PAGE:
5. The game has 10 different scenarios, from fighting for women’s rights to a corrupt city or a government eroding the constitution. This allows the users to tweak each game and scenario according to the data they import.
  4. Dennis Palmieri (World without oil)
    1. More involved in television, but funded web based content. World without oil, was the first game they sponsored and hosted.
    2. World without oil ran for a finite time period in 2007. It corresponded to “real time,” a day equaled a day in this online reality.
    3. The programmers created a shell in which people using it created the content. These users made videos, blogs, and comics, which were hosted offsite.
    4. The users were sometimes so impacted by the game, that they changed their real lives, making themselves more environmentally friendly.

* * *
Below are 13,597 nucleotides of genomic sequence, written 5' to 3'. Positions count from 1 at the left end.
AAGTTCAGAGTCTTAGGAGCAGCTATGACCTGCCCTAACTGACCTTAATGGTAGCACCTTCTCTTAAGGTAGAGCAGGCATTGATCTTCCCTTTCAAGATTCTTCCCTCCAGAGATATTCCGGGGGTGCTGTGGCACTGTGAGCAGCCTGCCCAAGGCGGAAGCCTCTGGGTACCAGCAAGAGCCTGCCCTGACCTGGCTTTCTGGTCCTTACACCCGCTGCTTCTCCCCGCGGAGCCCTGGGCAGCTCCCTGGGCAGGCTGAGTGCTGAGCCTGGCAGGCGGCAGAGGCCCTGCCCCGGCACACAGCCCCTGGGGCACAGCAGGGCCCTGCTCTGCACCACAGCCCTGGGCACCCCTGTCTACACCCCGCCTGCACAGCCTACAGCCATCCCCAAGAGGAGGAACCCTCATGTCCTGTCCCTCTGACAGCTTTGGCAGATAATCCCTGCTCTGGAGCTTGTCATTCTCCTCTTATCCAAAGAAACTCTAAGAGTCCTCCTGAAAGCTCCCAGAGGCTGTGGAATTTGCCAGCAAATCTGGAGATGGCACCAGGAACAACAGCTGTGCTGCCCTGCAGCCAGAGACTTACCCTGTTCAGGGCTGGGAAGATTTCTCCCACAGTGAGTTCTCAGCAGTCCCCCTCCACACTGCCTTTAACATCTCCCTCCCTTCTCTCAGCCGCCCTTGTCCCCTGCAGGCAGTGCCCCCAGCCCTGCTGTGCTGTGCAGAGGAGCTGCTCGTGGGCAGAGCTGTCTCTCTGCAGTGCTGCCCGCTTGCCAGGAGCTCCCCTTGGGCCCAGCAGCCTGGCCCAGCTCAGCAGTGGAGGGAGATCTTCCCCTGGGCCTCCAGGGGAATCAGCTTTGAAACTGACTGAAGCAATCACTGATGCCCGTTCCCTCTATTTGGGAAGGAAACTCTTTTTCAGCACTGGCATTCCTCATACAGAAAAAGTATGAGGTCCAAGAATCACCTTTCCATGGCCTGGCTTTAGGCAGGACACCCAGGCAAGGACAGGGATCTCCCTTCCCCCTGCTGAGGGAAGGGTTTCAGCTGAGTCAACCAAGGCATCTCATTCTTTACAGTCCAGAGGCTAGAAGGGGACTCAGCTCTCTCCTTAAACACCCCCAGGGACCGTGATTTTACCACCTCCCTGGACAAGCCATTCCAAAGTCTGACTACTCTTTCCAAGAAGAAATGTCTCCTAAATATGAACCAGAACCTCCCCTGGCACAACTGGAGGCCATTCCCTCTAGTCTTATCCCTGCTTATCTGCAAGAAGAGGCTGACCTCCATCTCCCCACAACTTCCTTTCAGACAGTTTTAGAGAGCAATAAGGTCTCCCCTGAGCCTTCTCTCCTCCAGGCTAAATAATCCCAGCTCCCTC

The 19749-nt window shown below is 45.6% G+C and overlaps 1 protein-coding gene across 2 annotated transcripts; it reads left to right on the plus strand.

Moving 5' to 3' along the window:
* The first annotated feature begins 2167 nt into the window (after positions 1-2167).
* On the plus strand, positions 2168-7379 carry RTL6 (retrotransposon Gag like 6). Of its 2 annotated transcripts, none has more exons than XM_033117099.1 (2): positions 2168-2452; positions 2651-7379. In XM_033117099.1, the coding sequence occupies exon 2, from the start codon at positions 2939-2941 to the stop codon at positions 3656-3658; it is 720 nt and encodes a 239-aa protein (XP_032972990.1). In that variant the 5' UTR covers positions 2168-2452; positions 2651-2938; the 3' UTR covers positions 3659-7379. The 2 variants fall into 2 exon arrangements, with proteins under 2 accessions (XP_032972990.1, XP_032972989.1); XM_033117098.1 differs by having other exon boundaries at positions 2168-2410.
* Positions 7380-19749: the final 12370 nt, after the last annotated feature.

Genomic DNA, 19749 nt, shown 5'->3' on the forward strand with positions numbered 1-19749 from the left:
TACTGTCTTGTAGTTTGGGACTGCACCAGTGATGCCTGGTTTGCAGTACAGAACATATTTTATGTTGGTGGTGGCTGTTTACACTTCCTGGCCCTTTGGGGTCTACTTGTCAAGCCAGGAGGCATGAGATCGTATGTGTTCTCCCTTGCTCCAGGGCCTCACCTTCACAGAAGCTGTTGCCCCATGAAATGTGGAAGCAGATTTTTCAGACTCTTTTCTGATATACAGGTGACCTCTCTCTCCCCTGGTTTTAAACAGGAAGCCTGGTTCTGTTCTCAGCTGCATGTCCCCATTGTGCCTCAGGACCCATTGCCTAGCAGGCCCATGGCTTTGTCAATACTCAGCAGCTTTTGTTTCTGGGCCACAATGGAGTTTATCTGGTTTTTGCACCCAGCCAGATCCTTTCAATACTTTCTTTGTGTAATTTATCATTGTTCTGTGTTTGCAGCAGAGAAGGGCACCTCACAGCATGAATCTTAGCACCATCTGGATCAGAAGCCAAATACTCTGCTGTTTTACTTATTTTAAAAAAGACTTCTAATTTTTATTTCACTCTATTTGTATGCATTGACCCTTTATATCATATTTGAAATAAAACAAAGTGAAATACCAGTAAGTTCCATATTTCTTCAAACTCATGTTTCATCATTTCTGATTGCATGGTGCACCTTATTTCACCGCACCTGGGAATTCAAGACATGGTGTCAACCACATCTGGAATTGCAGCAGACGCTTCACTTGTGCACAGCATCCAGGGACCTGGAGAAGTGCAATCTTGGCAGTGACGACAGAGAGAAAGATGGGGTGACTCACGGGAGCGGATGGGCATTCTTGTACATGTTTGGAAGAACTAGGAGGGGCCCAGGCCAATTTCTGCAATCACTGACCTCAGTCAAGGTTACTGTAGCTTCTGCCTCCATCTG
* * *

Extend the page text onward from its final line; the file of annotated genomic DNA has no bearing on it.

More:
5. will allow users to mash-up content from “King corn”.

“Plight Entertainment”: Engaging audiences with difficult stories seminar

  1. Julia Bacha (Edited/co-wrote Control room)
    1. Directed Encounter point.
    2. Set from the point of view of civilians in the Israeli/Palestinian conflict.
    3. Was first released in film festivals, but as interest grew, was released for purchase then television networks.
  2. Giovanna Chesler (AU Professor)
    3. Focused in on women who have taken drugs to stop their periods.
    4. The image/video was shot on 16mm film and non-synch audio was used.
    5. Rejected from every film festival it was submitted to.
    6. Distributors “got it” and it is being released through Cinema Guild.
    7. Latest project is web-based. follows primarily college students and their stories about sexually transmitted diseases.